Agriculture has always been a factor in wars because it was agricultural production that generated the wealth needded to wage wars. In the 20th century, economies were more diverse and industrial production became central in building a powerful war machine. Agriculture, however, continued to plkay a key role in the two world wars. The Central Powers conscripted farm workers with little or no thought as to the consequences for agricultural production or the fore site to effectively ration available production. The Royal Navy's vlockade meant that food could not be imported. As a result, by 1918 civilian populations were facing food shortages and even starvation even with their victories un he East. The Allies on the other hand wee in a very difficult position. Not only did France maintain high levels of agricultural production, but naval dominance meant thst food be imported in large quantities fron America, the Empire, and other countries. German efforts to cut Britain off using U-boats, mot only failed, but brouht America into the War, doming the Central Powers. The lure of the vast agricultural lands of the East where Hitler saw Lebrensraum was the primary factor that led NAZI Gwrmany to launch World War II and subsequently the invasion of the Soviet Umion. This time shortages at home were overted by seizing the production of occupied countries. This and Hitler's racial mania made it impossible for the NAZIs to capitalize on the anti-Soviet feeling in the occupied areas. At the same time, the huge agricultural output of America, Canada, and other countries could not only support the Anglo-American war effort on two front, but the needs of alloes and civilian populations as well.

The Cold War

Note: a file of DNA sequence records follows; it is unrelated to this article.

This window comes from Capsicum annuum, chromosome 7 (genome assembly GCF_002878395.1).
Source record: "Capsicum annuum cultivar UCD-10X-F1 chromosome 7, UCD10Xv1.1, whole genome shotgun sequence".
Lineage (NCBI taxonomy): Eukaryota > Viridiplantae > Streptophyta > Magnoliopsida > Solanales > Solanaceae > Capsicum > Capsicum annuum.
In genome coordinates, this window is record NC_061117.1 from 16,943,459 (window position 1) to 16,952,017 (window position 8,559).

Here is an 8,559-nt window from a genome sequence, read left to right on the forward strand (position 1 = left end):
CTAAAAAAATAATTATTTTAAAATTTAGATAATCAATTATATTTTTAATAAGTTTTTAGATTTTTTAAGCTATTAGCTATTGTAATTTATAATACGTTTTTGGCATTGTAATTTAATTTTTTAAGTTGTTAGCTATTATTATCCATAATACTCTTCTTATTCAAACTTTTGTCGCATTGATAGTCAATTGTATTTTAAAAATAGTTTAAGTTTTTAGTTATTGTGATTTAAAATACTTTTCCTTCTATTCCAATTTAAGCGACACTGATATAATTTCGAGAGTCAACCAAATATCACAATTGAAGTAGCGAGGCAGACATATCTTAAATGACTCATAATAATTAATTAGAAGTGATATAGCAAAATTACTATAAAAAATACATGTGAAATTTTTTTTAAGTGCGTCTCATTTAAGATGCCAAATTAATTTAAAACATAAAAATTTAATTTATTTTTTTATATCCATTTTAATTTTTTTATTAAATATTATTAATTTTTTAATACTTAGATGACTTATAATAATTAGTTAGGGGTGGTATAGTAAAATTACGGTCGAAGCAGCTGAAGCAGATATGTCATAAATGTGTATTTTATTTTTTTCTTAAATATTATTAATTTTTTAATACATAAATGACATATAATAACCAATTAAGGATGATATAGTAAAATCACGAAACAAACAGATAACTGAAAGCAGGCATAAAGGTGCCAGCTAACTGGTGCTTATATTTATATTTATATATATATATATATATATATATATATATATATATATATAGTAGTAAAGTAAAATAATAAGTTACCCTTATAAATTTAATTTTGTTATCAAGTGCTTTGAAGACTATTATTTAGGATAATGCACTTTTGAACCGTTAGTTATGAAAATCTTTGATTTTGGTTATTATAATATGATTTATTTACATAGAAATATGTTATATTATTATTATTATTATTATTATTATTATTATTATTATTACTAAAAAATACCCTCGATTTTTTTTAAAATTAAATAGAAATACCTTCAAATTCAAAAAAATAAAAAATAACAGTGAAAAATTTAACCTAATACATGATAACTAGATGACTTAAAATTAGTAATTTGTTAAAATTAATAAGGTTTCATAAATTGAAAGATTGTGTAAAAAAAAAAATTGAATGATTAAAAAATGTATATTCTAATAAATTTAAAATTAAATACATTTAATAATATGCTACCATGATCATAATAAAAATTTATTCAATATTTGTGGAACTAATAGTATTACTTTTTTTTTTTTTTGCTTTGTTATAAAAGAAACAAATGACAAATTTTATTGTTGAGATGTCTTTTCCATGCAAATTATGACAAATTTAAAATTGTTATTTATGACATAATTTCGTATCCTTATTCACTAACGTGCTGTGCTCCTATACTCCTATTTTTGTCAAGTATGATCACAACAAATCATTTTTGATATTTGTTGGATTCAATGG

Russia throughout much of European history was a vast bread basket. More specifically the Ukraine dominated by Russia produced vast quantities of grain which were exported to Europe. This was especially the case in the 19th century when Europe indudtrialized and countries like Germany could no longer meet the food needs of the expanding industrial work force. The Russian Revolution changed this dynamic (1917). Lennin New Economic Policy attempted to revive the Soviet economy with a degree of success. Stalin fundamentally changed the economic relationship. To extend his control over this importasnt economic sphere and to finance the ambitious Five Year imndustrial development plans, Stalin collectivized agriculture. When the peasants resisted, he used force--the NKVD behaved apauling. The Ukraine where there was also a nationalist resistance, Stalin generated a famine. In the end, Stalin prevailed and obtained the agricultural production which he used to support industrialization. In the process he deeply weakened Soviet agriculture. Oerall production levels fell precipitously. After World war II, this proved to be a substantial Soviet weakness. Agricultural profuctions levels continued to lag behind those in the West. Thus not only was food not available to export, but there were chronic domestic food shortages. Soviet consumers had to stand in long lines to obtain often meager supplies of meat, fish, eggs, butter, and other products. Thiscnot only affected cthe strengthed of the Soviet domestic economy, but it also affected the Third World where leaders of many newly independent leaders saw the Soviet model as the wave of the future.